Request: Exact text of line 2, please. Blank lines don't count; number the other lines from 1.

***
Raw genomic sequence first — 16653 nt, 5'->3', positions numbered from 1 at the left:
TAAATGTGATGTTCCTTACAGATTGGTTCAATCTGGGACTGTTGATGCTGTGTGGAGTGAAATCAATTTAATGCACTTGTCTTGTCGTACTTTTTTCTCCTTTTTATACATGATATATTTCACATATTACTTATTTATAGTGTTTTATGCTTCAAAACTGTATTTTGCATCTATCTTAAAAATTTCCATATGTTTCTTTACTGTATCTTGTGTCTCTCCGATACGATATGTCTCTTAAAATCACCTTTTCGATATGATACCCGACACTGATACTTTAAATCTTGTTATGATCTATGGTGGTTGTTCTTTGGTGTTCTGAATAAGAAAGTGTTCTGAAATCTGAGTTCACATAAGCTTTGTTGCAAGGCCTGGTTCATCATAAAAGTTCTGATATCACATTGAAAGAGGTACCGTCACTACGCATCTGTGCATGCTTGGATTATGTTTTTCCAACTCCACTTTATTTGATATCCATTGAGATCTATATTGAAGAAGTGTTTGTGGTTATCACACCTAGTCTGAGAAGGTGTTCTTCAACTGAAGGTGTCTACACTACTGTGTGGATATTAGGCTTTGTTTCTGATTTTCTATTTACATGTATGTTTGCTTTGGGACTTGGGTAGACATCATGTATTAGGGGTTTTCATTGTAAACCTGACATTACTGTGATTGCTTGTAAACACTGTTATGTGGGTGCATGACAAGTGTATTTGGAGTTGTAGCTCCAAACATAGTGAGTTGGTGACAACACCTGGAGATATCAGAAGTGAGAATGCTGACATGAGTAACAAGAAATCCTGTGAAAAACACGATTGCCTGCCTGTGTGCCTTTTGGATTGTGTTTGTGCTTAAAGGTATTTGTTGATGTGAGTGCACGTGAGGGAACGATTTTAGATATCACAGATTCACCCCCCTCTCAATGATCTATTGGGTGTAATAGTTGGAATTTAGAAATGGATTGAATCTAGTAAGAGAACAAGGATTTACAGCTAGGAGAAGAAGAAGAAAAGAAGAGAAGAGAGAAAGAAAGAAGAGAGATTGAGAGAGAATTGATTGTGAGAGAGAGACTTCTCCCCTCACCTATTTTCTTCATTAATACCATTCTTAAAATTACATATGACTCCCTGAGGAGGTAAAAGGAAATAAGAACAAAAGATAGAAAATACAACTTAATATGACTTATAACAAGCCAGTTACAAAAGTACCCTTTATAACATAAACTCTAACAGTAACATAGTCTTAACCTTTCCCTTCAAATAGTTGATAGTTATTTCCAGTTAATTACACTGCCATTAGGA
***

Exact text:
TAAATGTGATGTTCCTTACAGATTGGTTCAATCTGGGACTGTTGATGCTGTGTGGAGTGAAATCAATTTAATGCACTTGTCTTGTCGTACTTTTTTCTCCTTTTTATACATGATATATTTCACATATTACTTATTTATAGTGTTTTATGCTTCAAAACTGTATTTTGCATCTATCTTAAAAATTTCCATATGTTTCTTTACTGTATCTTGTGTCTCTCCGATACGATATGTCTCTTAAAATCACCTTTTCGATATGATACCCGACACTGATACTTTAAATCTTGTTATGATCTATGGTGGTTGTTCTTTGGTGTTCTGAATAAGAAAGTGTTCTGAAATCTGAGTTCACATAAGCTTTGTTGCAAGGCCTGGTTCATCATAAAAGTTCTGATATCACATTGAAAGAGGTACCGTCACTACGCATCTGTGCATGCTTGGATTATGTTTTTCCAACTCCACTTTATTTGATATCCATTGAGATCTATATTGAAGAAGTGTTTGTGGTTATCACACCTAGTCTGAGAAGGTGTTCTTCAACTGAAGGTGTCTACACTACTGTGTGGATATTAGGCTTTGTTTCTGATTTTCTATTTACATGTATGTTTGCTTTGGGACTTGGGTAGACATCATGTATTAGGGGTTTTCATTGTAAACCTGACATTACTGTGATTGCTTGTAAACACTGTTATGTGGGTGCATGACAAGTGTATTTGGAGTTGTAGCTCCAAACATAGTGAGTTGGTGACAACACCTGGAGATATCAGAAGTGAGAATGCTGACATGAGTAACAAGAAATCCTGTGAAAAACACGATTGCCTGCCTGTGTGCCTTTTGGATTGTGTTTGTGCTTAAAGGTATTTGTTGATGTGAGTGCACGTGAGGGAACGATTTTAGATATCACAGATTCACCCCCCTCTCAATGATCTATTGGGTGTAATAGTTGGAATTTAGAAATGGATTGAATCTAGTAAGAGAACAAGGATTTACAGCTAGGAGAAGAAGAAGAAAAGAAGAGAAGAGAGAAAGAAAGAAGAGAGATTGAGAGAGAATTGATTGTGAGAGAGAGACTTCTCCCCTCACCTATTTTCTTCATTAATACCATTCTTAAAATTACATATGACTCCCTGAGGAGGTAAAAGGAAATAAGAACAAAAGATAGAAAATACAACTTAATATGACTTATAACAAGCCAGTTACAAAAGTACCCTTTATAACATAAACTCTAACAGTAACATAGTCTTAACCTTTCCCTTCAAATAGTTGATAGTTATTTCCAGTTAATTACACTGCCATTAGGA